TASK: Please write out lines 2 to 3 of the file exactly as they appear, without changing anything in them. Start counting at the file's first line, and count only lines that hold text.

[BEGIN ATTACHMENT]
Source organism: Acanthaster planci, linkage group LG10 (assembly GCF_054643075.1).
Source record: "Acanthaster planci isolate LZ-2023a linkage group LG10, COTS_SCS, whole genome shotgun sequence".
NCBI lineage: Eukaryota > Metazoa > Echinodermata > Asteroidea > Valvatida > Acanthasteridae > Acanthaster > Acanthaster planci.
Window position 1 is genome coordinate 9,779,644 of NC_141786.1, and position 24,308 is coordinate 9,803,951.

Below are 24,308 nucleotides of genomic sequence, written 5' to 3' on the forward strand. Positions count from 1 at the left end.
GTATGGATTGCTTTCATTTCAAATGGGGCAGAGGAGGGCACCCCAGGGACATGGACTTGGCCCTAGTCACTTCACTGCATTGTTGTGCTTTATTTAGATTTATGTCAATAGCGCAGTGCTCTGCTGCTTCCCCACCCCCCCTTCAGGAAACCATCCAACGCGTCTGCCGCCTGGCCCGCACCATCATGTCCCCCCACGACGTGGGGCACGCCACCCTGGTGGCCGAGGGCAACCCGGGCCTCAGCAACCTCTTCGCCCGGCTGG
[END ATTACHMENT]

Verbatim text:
Source record: "Acanthaster planci isolate LZ-2023a linkage group LG10, COTS_SCS, whole genome shotgun sequence".
NCBI lineage: Eukaryota > Metazoa > Echinodermata > Asteroidea > Valvatida > Acanthasteridae > Acanthaster > Acanthaster planci.